[concurrency-interest] Stupid Question

Tomasz Kowalczewski tomasz.kowalczewski at gmail.com
Wed Feb 13 06:41:28 EST 2013


Hi,

AFAIK it's not about application assumption that is broken. It's JVM
assumption that lead to all sorts of optimizations like constant
propagation. Changing final variable will invalidate these assumptions
and C2 compiled and optimized code will be executing with old value of
the "final" field. This means that all final-modifying code would
break JVM assumptions (while not necessarily application logic).

e.g. System.out is final static and initially null. Yet you can set it
using System::setOut.
Better way to go with "almost" final vlaues is one described by Remi
in http://www.java.net/blog/forax/archive/2011/12/17/jsr-292-goodness-almost-static-final-field

On Wed, Feb 13, 2013 at 12:28 PM, oleksandr otenko
<oleksandr.otenko at oracle.com> wrote:
> I look at it simpler.
>
> If the final-modifying code breaks the application's assumption that the
> field is final, then the final-modifying code has the problem.
>
> If the final-modifying code guarantees the application's assumption that the
> field looks final, then there is no need to distinguish the case that it may
> be modified by some external means.
>
>
> Alex
>
>
>
> On 13/02/2013 11:04, Nitsan Wakart wrote:
>
> See this :
> http://www.azulsystems.com/blog/cliff/2011-10-17-writing-to-final-fields-via-reflection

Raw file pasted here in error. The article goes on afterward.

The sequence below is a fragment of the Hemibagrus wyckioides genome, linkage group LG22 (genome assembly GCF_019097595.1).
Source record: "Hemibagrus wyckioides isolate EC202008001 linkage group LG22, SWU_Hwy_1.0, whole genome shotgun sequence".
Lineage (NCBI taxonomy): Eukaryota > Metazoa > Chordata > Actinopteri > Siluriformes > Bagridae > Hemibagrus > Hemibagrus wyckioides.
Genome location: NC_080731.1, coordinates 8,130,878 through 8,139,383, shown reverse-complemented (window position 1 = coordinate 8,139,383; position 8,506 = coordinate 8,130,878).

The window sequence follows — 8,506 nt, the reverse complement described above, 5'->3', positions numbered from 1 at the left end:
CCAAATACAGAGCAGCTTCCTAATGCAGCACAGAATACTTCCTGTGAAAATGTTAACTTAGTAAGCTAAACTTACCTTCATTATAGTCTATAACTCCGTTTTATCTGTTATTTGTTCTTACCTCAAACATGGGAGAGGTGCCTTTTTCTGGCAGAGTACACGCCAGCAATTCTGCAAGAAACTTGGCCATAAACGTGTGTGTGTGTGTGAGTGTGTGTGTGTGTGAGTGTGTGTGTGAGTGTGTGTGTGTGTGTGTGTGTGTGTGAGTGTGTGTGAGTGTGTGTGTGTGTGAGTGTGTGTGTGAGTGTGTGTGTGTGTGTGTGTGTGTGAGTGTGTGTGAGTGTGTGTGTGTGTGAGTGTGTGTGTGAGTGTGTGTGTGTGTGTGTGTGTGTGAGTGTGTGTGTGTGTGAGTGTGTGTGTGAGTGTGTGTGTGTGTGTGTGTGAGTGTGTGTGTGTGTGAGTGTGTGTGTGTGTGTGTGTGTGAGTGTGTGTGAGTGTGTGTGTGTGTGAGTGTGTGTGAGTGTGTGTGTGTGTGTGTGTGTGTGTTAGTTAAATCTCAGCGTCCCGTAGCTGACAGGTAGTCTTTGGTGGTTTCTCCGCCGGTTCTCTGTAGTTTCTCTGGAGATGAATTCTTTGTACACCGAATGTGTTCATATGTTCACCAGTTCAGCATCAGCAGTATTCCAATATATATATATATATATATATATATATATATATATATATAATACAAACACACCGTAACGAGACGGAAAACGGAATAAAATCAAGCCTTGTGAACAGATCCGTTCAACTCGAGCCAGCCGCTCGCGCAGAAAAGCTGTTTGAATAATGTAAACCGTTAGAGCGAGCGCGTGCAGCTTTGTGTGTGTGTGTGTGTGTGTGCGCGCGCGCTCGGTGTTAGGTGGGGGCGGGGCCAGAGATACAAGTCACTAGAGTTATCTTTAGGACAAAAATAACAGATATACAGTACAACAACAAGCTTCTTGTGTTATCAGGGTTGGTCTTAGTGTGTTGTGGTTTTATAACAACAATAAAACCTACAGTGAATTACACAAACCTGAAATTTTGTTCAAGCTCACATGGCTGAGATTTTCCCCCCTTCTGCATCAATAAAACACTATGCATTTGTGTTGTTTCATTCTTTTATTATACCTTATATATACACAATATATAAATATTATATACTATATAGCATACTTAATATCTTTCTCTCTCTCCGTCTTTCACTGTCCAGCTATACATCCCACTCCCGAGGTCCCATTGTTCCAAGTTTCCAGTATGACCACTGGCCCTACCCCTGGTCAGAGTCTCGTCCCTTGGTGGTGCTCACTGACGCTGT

> And the follow up:
> http://www.azulsystems.com/blog/cliff/2011-10-27-final-fields-part-2
> Final fields are not treated as final because sometimes (as in: popular use
> case you can't ignore) they are not...
>
>
> ________________________________
> From: oleksandr otenko <oleksandr.otenko at oracle.com>
> To: concurrency-interest at cs.oswego.edu
> Sent: Wednesday, February 13, 2013 10:45 AM
> Subject: Re: [concurrency-interest] Stupid Question
>
> I don't get this. Why have a final, if you need to keep track of illegal
> attempts to modify it via Unsafe / JNI / reflection? Is this really how
> finals are implemented, ie don't assume they are final?
>
> I understand when you do it the other way around - assume a unmarked field
> is final, until someone attempts to modify the field.
>
>
> Alex
>
>
> On 12/02/2013 23:09, Nathan Reynolds wrote:
>
> Currently, JIT's visibility is as far as it can inline.  It can't see any
> further than that.  Couldn't JIT keep notes on the methods for whether (1)
> if parameters or the return value escape, (2) which fields are modified, (3)
> anything else useful for cross method optimization?  With these notes, JIT
> wouldn't have to inline the entire method tree to be able to see that the
> final lock field isn't modified.
>
> Nathan Reynolds | Architect | 602.333.9091
> Oracle PSR Engineering | Server Technology
> On 2/12/2013 3:26 PM, Zhong Yu wrote:
>
> On Tue, Feb 12, 2013 at 3:21 PM, Doug Lea <dl at cs.oswego.edu> wrote:
>
> On 02/12/13 15:41, javamann at cox.net wrote:
>
> Stupid question time. While going through the code for an ArrayBlockQueue
> I came across numerous instances where the instance 'lock' is copied to a
> variable in a Method. I know there is a reason for this, I just don't know
> what it is.
>
> It's ultimately due to the fundamental mismatch between memory models
> and OOP :-)
>
> Just about every method in all of j.u.c adopts the policy of
> reading fields as locals whenever a value is used more than once.
> This way you are sure which value applies when.
> This is not often pretty, but is easier to visually verify.